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Saturday, January 10, 2015

Update on sum of squares discovery

Like to play with math to keep my mind active and a little bit ago I posted about a discovery I made with summing squares. There I gave the full result, but I think a special case looks simply prettier which is just a sum of two squares:

x2 + y2 = mn

will always have nonzero integer solutions for x and y, as long as m - 1 is a square and n is greater than 0.

For example: 4952 + 48882 = 176

That result looks like something from antiquity, but it's something I just recently noticed which follows from my own basic math research where I could have had the result back in 2008.

That is the underlying math discovery was in 2008, but I finally decided to name the thing, and with that event figured I should play with it some more and finally noticed this sum of squares result. I have lots of math laying around. Every once in a while I look back over something old.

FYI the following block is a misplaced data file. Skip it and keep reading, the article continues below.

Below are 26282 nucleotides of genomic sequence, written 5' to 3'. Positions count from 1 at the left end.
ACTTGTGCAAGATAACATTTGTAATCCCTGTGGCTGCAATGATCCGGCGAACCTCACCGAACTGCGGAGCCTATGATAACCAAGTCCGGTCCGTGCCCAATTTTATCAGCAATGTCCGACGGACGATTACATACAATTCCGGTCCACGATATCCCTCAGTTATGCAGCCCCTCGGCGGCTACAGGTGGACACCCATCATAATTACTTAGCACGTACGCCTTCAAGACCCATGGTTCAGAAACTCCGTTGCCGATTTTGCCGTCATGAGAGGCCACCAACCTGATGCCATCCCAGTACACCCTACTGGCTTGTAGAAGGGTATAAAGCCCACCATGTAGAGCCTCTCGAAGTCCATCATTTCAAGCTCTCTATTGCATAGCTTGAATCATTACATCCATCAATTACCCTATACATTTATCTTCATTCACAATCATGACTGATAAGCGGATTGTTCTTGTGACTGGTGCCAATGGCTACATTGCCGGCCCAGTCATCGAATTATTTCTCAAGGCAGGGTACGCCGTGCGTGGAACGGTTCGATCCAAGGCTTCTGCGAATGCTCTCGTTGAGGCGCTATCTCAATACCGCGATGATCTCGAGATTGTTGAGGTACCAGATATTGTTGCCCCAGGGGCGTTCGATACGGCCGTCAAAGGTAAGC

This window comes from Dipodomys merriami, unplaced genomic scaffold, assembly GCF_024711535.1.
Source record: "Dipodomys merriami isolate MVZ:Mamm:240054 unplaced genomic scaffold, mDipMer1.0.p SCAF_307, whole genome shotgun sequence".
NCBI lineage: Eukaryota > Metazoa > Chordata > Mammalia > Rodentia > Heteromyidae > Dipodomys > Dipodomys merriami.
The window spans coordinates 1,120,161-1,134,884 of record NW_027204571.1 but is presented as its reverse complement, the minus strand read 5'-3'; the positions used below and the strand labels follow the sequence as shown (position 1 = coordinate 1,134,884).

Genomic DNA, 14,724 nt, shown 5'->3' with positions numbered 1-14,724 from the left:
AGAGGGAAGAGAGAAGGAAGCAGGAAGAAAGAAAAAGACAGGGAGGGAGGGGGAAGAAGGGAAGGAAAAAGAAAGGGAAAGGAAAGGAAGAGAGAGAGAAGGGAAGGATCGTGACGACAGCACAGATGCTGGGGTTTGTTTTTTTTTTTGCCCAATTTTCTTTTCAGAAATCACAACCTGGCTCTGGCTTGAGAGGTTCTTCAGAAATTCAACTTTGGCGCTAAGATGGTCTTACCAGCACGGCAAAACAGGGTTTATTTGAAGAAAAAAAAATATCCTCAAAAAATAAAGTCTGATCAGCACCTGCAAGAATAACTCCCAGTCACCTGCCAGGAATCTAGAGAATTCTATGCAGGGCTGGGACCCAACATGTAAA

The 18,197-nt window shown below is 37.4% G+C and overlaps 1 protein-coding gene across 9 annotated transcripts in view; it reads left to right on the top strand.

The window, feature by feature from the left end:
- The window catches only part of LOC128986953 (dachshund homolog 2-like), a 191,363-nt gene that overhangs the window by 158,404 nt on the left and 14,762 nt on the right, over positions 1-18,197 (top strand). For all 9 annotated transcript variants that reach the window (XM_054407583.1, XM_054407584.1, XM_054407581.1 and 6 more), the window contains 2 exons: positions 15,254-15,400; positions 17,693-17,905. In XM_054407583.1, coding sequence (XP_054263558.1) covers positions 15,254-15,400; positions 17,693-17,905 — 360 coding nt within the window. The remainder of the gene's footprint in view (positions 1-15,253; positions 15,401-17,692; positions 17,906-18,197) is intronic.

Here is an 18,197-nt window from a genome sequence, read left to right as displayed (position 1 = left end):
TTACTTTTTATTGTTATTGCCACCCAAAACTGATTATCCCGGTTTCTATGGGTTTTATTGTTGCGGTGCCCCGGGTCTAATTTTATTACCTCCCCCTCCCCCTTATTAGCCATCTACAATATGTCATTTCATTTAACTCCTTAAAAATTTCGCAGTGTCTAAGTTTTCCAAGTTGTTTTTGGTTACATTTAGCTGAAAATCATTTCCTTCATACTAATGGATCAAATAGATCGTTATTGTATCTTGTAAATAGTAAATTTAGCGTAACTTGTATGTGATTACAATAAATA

Underlying technique allows you to do calculations with half the bits. The calculations to get there always involve half as many bits, and maybe that could be useful to someone? I don't know. May as well mention it.

The math is easy too.

Found out I could get answers for:

(x2 + ay2)(u2 + bv2) = p2 + cq2

Where I was web searching trying to see what mathematicians knew in this area--I am NOT a mathematician I should emphasize--and came across a search result which brought up a page where someone was asking that question and I answer it easily.

Here's an example:

(x2 + 2y2)(u2 + 3v2) = p2 + 11q2

Where my methods generate a potential infinity of solutions.

One of the solutions is: x = -1, y = 2, u = -2, v = 2, p = -10, q = 2

Gave my approach at the site too as an answer to the poster's question and it looks like it was promptly deleted! Here's a link to the site with the question.

That actually bugged me a bit but then made me feel better, as I have other number theory results like my own prime counter which I discovered over a decade ago. It's clear I'm doing my part, so the failure is elsewhere.

Regardless, something with which to do things. Does it really matter if some mathematicians somewhere acknowledge it?


James Harris
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